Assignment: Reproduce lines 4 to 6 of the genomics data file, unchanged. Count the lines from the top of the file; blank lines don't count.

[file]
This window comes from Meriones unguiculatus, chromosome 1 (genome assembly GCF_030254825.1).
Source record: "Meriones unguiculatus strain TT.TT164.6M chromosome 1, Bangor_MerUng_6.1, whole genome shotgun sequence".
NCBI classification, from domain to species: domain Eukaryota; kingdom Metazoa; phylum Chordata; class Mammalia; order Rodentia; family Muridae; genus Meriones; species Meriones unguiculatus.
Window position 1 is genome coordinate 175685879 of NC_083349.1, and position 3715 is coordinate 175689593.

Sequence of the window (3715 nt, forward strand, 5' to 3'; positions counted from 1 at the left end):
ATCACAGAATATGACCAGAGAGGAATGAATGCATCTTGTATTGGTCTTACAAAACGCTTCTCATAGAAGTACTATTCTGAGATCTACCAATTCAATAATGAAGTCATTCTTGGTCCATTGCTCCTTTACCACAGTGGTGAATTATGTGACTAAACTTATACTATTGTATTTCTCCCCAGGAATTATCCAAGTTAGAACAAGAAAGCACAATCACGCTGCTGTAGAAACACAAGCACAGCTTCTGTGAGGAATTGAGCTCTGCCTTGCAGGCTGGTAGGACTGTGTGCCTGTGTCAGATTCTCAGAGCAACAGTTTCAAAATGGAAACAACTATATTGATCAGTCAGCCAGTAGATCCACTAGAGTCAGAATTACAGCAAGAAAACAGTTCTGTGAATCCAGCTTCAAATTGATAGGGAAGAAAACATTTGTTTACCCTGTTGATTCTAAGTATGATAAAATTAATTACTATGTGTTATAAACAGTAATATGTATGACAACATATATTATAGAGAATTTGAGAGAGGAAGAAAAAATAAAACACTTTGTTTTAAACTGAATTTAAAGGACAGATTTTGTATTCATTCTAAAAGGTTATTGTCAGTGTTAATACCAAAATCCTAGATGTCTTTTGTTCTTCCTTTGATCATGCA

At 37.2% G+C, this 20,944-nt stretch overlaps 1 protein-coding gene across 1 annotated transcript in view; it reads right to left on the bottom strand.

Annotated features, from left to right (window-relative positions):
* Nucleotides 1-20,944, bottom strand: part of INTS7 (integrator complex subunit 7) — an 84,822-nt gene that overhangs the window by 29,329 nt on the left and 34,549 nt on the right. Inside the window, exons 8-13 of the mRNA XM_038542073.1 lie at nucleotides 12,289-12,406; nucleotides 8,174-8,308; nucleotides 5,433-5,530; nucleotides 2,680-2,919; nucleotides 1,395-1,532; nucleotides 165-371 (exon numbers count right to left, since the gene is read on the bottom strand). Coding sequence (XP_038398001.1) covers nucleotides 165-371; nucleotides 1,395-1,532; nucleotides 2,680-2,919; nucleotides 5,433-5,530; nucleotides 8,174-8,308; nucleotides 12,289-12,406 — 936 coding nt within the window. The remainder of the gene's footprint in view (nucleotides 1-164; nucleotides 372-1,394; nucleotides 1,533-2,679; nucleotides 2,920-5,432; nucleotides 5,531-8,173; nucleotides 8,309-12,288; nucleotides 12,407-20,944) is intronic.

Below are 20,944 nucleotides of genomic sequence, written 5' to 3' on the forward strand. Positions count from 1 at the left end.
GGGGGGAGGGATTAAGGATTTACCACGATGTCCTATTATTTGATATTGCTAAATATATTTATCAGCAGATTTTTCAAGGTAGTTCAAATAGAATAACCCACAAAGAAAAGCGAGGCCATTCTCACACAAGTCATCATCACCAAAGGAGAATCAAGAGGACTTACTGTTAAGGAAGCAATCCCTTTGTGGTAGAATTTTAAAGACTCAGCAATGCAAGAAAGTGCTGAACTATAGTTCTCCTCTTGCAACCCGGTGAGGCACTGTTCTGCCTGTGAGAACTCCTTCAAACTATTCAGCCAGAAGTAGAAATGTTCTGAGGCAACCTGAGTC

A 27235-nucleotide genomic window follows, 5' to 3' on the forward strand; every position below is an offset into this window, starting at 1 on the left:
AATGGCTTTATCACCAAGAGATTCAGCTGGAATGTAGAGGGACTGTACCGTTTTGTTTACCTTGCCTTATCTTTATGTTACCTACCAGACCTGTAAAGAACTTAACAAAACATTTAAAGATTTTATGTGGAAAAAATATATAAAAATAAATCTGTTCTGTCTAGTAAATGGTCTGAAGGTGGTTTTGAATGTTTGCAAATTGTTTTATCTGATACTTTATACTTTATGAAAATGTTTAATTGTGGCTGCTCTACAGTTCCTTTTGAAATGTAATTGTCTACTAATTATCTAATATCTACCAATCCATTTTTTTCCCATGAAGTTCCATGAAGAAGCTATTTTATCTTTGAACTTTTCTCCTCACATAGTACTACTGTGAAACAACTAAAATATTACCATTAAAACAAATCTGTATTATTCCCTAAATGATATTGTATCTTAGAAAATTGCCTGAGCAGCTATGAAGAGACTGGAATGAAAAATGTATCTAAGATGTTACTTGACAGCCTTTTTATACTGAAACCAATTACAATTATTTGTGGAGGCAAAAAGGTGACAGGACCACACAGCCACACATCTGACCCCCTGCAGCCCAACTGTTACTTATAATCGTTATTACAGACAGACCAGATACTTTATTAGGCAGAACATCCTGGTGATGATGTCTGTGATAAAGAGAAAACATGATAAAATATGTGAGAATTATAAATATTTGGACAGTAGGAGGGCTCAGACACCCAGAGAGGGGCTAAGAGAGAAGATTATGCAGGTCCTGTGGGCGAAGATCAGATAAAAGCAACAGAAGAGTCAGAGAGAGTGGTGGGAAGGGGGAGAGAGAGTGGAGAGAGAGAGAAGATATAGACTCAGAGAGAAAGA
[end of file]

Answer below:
Window position 1 is genome coordinate 175685879 of NC_083349.1, and position 3715 is coordinate 175689593.

Sequence of the window (3715 nt, forward strand, 5' to 3'; positions counted from 1 at the left end):
ATCACAGAATATGACCAGAGAGGAATGAATGCATCTTGTATTGGTCTTACAAAACGCTTCTCATAGAAGTACTATTCTGAGATCTACCAATTCAATAATGAAGTCATTCTTGGTCCATTGCTCCTTTACCACAGTGGTGAATTATGTGACTAAACTTATACTATTGTATTTCTCCCCAGGAATTATCCAAGTTAGAACAAGAAAGCACAATCACGCTGCTGTAGAAACACAAGCACAGCTTCTGTGAGGAATTGAGCTCTGCCTTGCAGGCTGGTAGGACTGTGTGCCTGTGTCAGATTCTCAGAGCAACAGTTTCAAAATGGAAACAACTATATTGATCAGTCAGCCAGTAGATCCACTAGAGTCAGAATTACAGCAAGAAAACAGTTCTGTGAATCCAGCTTCAAATTGATAGGGAAGAAAACATTTGTTTACCCTGTTGATTCTAAGTATGATAAAATTAATTACTATGTGTTATAAACAGTAATATGTATGACAACATATATTATAGAGAATTTGAGAGAGGAAGAAAAAATAAAACACTTTGTTTTAAACTGAATTTAAAGGACAGATTTTGTATTCATTCTAAAAGGTTATTGTCAGTGTTAATACCAAAATCCTAGATGTCTTTTGTTCTTCCTTTGATCATGCA